A special needs trust is a great tool to support a loved one with special needs, because if someone leaves money directly to the person it may keep the person with special needs from qualifying for government benefits.
A Special Needs Trust is important because otherwise a beneficiary would most likely burn through his or her inheritance to pay for medical help. A beneficiary who receives a large inheritance will no longer receive government benefits like Medicaid because they will technically have too much money to qualify. A Special Needs Trust allows this money not be wasted because it is created with the specific intent of supplementing government assistance to help support someone with special needs. The money is thus used in a way that does not disqualify the beneficiary from receiving government assistance.
An attorney with experience in this area should draft a Special Needs Trust. The main purpose of the trust is to support the disabled beneficiary by paying for health care related expenses that government assistance does not help with. While there are many basic special needs trust forms, each special needs trust should be tailored to each disabled person’s specific needs.
In the trust document the settlor, or trust maker, will transfer property in the name of the trust and allow a trustee, or manager of the trust, to manage the assets for the special needs person. Usually the settlor and trustee are the same person until the settlor can no longer serve as trustee, and then a successor trustee will be named. Each person who serves as trustee is legally required to follow the terms of the trust document to the use the property for the benefit of the disabled beneficiary.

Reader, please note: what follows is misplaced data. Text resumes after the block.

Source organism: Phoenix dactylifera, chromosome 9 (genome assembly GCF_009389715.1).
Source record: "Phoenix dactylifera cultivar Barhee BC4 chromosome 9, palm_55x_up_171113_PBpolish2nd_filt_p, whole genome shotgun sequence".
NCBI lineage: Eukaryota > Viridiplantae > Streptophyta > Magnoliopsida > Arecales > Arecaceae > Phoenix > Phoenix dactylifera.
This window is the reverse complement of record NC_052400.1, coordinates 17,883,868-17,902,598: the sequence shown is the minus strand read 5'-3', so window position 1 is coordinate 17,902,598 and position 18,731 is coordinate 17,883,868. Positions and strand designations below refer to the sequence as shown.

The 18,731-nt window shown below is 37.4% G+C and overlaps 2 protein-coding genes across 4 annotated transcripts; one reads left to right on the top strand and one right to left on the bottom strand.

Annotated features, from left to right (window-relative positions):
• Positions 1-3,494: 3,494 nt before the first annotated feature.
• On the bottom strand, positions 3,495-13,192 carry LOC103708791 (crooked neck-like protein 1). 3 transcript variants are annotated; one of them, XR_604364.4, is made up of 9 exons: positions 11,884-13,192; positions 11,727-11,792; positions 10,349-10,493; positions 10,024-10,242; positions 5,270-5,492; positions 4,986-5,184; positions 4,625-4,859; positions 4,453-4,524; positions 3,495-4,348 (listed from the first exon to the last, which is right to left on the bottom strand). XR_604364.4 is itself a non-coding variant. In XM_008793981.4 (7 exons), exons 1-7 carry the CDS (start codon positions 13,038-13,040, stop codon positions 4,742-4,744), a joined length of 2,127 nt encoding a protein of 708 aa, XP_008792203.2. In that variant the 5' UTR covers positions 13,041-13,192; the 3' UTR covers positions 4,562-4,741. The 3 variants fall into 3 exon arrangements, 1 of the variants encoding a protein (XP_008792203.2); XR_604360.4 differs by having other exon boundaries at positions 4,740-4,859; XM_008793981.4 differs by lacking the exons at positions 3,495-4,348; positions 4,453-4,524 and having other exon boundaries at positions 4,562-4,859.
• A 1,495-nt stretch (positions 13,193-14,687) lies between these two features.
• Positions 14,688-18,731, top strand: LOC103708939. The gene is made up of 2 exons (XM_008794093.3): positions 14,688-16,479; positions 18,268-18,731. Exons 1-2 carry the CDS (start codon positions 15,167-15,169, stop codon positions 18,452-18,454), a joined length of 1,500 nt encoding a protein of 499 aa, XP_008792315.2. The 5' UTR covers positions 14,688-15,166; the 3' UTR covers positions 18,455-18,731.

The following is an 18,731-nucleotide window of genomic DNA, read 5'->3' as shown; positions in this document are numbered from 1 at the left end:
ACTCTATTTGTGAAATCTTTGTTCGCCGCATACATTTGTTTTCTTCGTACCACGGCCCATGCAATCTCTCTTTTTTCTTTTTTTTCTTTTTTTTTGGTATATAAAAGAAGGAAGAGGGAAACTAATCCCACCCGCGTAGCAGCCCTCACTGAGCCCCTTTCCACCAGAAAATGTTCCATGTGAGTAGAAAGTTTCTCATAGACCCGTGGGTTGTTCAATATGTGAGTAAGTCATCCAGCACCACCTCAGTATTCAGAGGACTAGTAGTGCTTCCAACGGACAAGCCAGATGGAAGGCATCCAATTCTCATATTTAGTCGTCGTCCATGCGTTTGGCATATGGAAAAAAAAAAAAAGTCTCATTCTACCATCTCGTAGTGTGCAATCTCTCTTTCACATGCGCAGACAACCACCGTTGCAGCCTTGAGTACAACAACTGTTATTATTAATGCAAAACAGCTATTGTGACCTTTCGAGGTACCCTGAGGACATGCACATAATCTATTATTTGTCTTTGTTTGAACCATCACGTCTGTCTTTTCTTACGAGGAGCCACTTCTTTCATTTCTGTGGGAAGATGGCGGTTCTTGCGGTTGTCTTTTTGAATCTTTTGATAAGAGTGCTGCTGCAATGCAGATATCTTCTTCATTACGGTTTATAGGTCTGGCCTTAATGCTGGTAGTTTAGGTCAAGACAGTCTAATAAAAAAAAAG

Anyone can contribute to the assets to a Special Needs Trust. Usually trusts are created by parents for their children, but anyone (friend or family) can contribute to the trust. There is also no limit to the number of trusts that may be created for the disabled person.
Once the trust is funded, the trustee must then begin administering the trust for the benefit of the beneficiary. For a Special Needs Trust, the trustee main job is to support the beneficiary without jeopardizing his or her government benefits. The trustee should have a good understanding of how distributions will affect the government assistance. The trustee also has additional duties such as paying taxes, keeping records, and investing trust assets.
The primary purpose of the trust is to support the person with special needs. Generally, trust funds can be used for caregiving and therapies not paid for by Medicaid, travel expenses for health care, food, shelter, and other things related to the beneficiary’s support. Payments for food and shelter are more complicated as they might trigger a reduction in SSI benefits, so we recommend consulting with an attorney before making these distributions. Typically a Special Needs Trust will not allow the trustee to make large distributions of money, as this can make the beneficiary ineligible for government benefits. For more information on how to create a Special Needs Trust contact the Law Office of David Goldman PLLC today.